I'll let you in on a poorly-kept secret of mine: I'm not a huge
fan of (trade) rumor talk serving as the primary source of NBA
It especially irks me when it's done for players well under
contract, or done without firm, he's-absolutely-out-of-there intel.
What teams (and players) are doing on the court is infinitely more
fun and interesting than where they're pushing to go in the future,
for me. It's why my writing is mostly film-intensive, and why
The Dunker Spot podcast
It's important for me to set the stage on my general thoughts
because I want you to recognize how hypocritical I'm about to be.
There's an exception to every rule, as the old adage goes, and boy
is this LeBron James situation looking like the anomoly of all
The "where's he going and when can he get there?" wheels have
been turning in my head since Saturday. LeBron decided to use
All-Star Weekend — generally a time period for rest, fun, and a
celebration of excellence — to send a message to the Los Angeles
Lakers' front office.
We knew he was frustrated with how the season was going; a 27-31
record will do that to you. We can also surmise that's he's over
the Russell Westbrook Experiment. It's been a clunky fit on the
court that's come with its own media back-and-forth. And in light
of former Lakers showing out (hi, Kyle Kuzma) and other
alternatives trade targets looking pretty darn good (hi,
DeMar DeRozan), it's easy to see why LeBron's relationship with the
Lakers isn't particularly peachy.
(Of course, there are some easy counters to be made. One could
argue injuries to LeBron and Anthony Davis have played a larger
role in this season-from-heck than Westbrook's missed jumpers. It's
hard to build chemistry when people are in and out of the lineup.
Also, hey, LeBron (and Davis) kiiinda vouched for
Westbrook, and it's pretty well documented that rosters are
genearlly shaped in LeBron's image. He
isn't the front office, but he has enough of an
influence where the woe-is-me card doesn't hit the same.)
To the message: LeBron found it appropriate (read: strategic) to
let it be known that a return to Cleveland isn't out of the
That would be pretty light — heck, All-Star festivities were in
Cleveland so why wouldn't this come up? — if that didn't also come
with compliments to Sam Presti's talent
evaluation. Or an announcement, via The Athletic, that his final
season will be played wherever his son Bronny gets drafted/signed.
Or a few days
following some Les Snead praise, conveniently showered upon him
after an actionless trade deadline from his own team's general
All of that got me thinking. If LeBron is already setting the
stage for an exit, the roster is flawed with limited cap space or
pick ammo in the short term, and the top of the conference is
pretty set with Phoenix and Golden State (and Memphis, plus a
healthy version of Denver if you want to go that route) — why not
press the big red button this offseason?
Why not trade LeBron?
It's an insane-adjacent thought, but think about it. If you know
he's gone, and you aren't in position to compete for a title in his
last season, why not work with him and rip the Band-Aid off?
But that leads into the other question that has me stuck: What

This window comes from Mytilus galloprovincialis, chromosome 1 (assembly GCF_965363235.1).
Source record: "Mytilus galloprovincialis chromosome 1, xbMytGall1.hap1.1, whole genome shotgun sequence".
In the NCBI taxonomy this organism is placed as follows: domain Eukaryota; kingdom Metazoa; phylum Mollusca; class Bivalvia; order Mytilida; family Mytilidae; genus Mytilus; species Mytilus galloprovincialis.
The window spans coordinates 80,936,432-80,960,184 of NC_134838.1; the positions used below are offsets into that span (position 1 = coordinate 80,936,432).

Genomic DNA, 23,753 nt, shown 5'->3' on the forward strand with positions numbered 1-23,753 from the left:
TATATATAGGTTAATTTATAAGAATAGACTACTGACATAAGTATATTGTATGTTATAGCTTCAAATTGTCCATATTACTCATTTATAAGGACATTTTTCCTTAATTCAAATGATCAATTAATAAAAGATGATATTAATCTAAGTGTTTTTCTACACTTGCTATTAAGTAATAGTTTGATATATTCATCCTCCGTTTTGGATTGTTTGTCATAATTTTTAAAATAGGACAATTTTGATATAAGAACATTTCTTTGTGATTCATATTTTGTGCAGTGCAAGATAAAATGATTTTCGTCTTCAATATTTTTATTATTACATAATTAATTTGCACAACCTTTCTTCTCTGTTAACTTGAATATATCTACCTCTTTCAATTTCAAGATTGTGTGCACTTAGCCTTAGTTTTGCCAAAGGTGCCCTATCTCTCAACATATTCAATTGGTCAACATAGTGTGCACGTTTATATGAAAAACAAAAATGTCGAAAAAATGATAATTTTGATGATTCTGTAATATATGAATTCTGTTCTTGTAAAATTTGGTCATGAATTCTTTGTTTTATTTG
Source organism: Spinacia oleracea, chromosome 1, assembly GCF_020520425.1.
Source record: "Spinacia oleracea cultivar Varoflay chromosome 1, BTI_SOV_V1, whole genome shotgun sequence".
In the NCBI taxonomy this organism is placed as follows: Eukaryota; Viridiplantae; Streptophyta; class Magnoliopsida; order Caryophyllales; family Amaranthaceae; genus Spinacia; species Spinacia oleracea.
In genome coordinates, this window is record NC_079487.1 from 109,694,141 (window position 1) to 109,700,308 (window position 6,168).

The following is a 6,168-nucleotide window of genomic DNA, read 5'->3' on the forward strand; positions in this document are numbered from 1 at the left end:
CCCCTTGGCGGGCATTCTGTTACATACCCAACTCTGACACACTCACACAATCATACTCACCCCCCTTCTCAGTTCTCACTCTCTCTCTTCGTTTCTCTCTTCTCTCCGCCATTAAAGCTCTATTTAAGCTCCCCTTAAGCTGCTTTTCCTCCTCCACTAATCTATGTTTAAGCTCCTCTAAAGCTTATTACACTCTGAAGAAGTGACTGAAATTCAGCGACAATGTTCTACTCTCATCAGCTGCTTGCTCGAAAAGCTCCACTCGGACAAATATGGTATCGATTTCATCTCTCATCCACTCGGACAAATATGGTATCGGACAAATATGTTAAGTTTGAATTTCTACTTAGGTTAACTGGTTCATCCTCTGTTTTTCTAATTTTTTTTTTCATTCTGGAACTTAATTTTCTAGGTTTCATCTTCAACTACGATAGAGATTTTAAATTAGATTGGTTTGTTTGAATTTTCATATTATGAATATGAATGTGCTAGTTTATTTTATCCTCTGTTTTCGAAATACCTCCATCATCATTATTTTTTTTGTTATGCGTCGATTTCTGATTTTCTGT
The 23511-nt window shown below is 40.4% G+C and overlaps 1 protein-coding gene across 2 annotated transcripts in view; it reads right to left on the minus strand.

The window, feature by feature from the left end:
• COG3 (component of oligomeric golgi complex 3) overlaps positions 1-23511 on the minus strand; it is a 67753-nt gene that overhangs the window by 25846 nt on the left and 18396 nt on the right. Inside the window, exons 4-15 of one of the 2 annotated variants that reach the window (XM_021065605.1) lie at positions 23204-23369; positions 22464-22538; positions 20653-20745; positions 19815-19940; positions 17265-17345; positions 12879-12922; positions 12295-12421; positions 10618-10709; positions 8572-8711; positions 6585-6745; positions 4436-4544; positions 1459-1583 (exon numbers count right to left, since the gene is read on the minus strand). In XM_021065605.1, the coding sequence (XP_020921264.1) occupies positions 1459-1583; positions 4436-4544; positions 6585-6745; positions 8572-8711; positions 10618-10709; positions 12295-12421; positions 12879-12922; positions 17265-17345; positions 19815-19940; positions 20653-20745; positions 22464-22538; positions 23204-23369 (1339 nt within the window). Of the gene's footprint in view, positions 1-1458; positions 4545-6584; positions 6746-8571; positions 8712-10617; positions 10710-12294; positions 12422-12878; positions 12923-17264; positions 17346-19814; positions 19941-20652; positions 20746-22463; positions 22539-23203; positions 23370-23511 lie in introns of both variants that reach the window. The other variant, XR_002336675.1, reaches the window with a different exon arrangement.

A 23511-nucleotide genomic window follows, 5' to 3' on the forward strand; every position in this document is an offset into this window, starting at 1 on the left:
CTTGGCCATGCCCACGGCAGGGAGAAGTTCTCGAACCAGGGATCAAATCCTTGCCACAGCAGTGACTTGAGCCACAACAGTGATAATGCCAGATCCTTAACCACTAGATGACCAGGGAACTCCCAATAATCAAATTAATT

would a deal even look like?
The value-question is a tough one to answer. LeBron is
undoubtedly one of the five best players in the league (and of
all-time), but he's also 37 years old and comes with an internal
power shift that you better be ready for. How many teams have the
ecosystem for LeBron, a roster with good enough pieces to talk the
Lakers into and a remaining cast that LeBron could compete with
Not very many.
The first team that came to mind was the Phoenix Suns.
They're the best team in the league right now, and have a trio
of young pieces — Mikal Bridges, Cam Johnson and the
oddly-wasn't-given-a-max Deandre Ayton — they could theoretically
move in the summer for LeBron. Between Ayton's max in a
sign-and-trade, Bridges' extension kicking in and Johnson's team
option, the Suns could easily get to north of $40 mililion in
salary to make it work.
(There could be some haggling for Johnson. The Suns do have
all their picks from 2023 and
onward, so maybe they could sub in a first or two down the road in
an effort to keep him out of the trade.)
What's left? A trio of Chris Paul (happens to be one of LeBron's
best friends), Devin Booker and LeBron. The playmaking and general
IQ of the Paul/LeBron convo would make an already-elite half-court
attack more difficult to deal with. Even this stage of LeBron would
help solve the rim pressure issue; the Suns have ranked last in rim
frequency in both seasons of the Paul era, per Cleaning The
Beyond the Suns, the Cavs could obviously get in the room. They
could dangle Evan Mobley if they wanted to and make that
phone call a short one; they absolutely won't (and shouldn't!) do
The Cavs also have their first-rounders from
2023 and onward, and have enough non-Mobley and non-Darius Garland
pieces — Jarrett Allen, Isaac Okoro, Klutch client Collin Sexton,
Lauri Markkanen — to put something intriguing together if they
don't want to play the wait-for-free-agency game.
Atlanta (John Collins, De'Andre Hunter) could build something
out to pair LeBron and Trae Young together. It's hard to believe
the Knicks wouldn't want to get in on the LeBron sweepstakes,
though it's tough to guage what the stock of RJ Barrett (or Julius
Randle, for that matter) is these days.
Could New Orleans build a package around Zi...
Anyway, color me intrigued by the prospect of a LeBron trade —
even if it is super unlikely.